Analysis by Paralysis: Can you really measure the success of traditional media?

January 19, 2015
Google Analytics

Recently the concept of adding telephone numbers to our print media ads, each unique to a specific publication came up in discussion. At first the idea seems wonderful, a way to measure the success of traditional media advertising. Upon further review, there are some substantial pitfalls, which must be considered. The concept proves valuable if we significantly narrow down what we will measure and how we will compare it against other metrics. I think it’s a good idea to add unique telephone number call tracking to the mix. We must remember that it is “an additional” bit of information we can use to better understand a very complex system, but not the be-all-end-all to measure the success of a traditional media buy.

In the past we have witnessed clients using this data to decide which budgets to cut or expand. We refer to this as “analysis by paralysis” because there are SO many other actions consumers could have taken after seeing a print ad, that the ad would never be credited for its effectiveness. To better understand, here are a few examples:

  • The consumer sees the ad and instead of calling the phone number, types in the exact url online. Lead will be counted as “direct” and we’ll have thought that the consumer was already familiar with the property and its website.
  • The consumer sees the ad and instead of calling the phone number, Googles “Community Name.” Lead will be counted as “SEO / Organic” and we may conclude that no advertising dollars were spent.
  • The consumer sees the ad and instead of calling the phone number, Googles “Community Name” and clicks on a currently running Google PPC campaign ad. Lead will be counted as PPC with exact name – consumer knew of the property.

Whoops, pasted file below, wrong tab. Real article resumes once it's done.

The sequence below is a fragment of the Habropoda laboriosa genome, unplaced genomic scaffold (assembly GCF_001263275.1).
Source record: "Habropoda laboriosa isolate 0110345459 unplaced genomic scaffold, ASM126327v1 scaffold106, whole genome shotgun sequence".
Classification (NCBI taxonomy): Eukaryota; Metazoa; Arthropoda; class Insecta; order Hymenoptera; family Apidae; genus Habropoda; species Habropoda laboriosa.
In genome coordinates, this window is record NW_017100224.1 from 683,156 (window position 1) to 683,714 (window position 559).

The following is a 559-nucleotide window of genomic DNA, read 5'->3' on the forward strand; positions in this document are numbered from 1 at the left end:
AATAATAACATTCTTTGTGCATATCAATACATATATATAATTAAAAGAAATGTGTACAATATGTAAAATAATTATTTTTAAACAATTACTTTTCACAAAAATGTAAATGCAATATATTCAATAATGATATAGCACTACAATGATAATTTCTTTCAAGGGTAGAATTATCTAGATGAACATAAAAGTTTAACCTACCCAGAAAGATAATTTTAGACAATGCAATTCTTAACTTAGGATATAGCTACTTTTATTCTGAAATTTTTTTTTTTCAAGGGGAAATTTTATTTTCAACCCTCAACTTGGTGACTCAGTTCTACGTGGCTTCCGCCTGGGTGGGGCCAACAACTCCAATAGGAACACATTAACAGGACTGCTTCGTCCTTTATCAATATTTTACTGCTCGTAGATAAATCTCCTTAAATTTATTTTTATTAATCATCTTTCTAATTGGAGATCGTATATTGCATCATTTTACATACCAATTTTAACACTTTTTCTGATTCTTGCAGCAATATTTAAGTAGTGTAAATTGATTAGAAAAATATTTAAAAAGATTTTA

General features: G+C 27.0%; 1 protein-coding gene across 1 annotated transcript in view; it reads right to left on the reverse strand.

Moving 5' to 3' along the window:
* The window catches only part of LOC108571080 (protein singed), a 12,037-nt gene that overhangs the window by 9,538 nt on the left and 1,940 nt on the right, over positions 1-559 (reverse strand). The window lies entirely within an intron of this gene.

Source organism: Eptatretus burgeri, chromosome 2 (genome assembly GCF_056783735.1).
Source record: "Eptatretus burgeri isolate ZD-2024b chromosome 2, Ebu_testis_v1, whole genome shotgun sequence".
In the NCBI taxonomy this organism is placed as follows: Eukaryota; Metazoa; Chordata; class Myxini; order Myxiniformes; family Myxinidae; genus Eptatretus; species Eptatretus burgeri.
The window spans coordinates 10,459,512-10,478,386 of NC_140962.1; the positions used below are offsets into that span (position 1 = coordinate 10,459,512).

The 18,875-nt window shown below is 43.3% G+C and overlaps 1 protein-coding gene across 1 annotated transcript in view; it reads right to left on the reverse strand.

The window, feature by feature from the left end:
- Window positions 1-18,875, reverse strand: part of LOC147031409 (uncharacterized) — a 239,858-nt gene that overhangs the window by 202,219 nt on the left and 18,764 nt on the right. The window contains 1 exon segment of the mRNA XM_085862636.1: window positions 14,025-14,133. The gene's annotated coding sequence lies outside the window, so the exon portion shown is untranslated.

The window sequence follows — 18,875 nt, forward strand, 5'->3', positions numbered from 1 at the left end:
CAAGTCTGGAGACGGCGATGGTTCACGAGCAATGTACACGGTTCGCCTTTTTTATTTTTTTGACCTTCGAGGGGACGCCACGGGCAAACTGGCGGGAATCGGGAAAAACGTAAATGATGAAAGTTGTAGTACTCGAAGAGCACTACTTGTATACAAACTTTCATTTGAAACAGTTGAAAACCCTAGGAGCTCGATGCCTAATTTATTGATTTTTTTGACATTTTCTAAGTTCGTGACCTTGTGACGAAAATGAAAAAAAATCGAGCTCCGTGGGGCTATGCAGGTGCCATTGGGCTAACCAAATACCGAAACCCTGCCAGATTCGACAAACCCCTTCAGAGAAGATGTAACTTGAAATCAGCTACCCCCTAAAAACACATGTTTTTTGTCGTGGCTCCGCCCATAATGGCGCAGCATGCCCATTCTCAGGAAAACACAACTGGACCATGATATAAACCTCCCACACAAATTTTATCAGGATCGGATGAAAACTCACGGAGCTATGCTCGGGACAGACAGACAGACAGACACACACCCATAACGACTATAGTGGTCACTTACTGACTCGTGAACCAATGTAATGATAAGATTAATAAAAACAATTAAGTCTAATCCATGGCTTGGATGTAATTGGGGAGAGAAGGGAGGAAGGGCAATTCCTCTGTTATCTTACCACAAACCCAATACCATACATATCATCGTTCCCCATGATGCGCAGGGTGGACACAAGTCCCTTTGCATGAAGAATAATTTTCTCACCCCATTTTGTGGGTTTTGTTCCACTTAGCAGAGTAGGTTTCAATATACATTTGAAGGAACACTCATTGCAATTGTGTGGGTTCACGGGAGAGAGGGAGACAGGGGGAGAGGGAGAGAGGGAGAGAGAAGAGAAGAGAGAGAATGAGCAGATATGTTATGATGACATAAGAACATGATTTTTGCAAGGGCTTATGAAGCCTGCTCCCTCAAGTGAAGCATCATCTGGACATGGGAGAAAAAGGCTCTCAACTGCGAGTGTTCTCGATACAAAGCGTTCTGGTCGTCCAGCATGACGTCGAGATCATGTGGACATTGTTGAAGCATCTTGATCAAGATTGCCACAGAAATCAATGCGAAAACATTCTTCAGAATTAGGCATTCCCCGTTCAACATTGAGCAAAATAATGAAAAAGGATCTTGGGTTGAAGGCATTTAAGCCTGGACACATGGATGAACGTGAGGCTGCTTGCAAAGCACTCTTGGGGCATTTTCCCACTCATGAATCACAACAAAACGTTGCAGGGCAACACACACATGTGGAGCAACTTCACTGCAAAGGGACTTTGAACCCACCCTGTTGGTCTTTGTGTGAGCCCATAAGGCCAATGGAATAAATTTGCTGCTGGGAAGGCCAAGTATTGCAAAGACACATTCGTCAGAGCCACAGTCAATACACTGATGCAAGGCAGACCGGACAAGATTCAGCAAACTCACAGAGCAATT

• The consumer sees the ad and decides to drive by because they are currently in the area. Lead will be counted as drive by and no marketing will be attributed.
  • Since we know that in this day and age consumers are SO inundated with marketing messages that they must see the same message more than once, sometimes several times, in order to gain proper awareness- this creates an entirely different example. Consumer sees the ad and does nothing. One or two weeks later a friend or colleague mentions our community and consumer says, “Oh, yeah I’ve heard of that place – can’t remember where, but it sounds cool.” Later that night consumer Googles “private club community in specific location” and finds website. Lead will be counted as “PPC” but as a result of “random search keywords” and not attributed to the original marketing material the consumer had viewed.

Measuring success in marketing is tricky and has become more complex with the addition of digital platforms, but everything we can measure can help. We have to constantly remind ourselves that there is a larger picture and sometimes getting lost in the detail will not help us move forward. Without this understanding there is a chance some of our successful programs could get cut because it is difficult to measure their impact.

On the other hand, if we abide by the premise that, “Phone Calls” convert into quality leads at a higher rate than other sources, using separate phone numbers on similar ad types in different publications will allow us to compare apples to apples. We can then see which publication generates more phone call leads per dollar spent. Using this method can help us to better understand, analyze and compare metrics of traditional media making for more informed decisions on effectively and efficiently spending our budgets.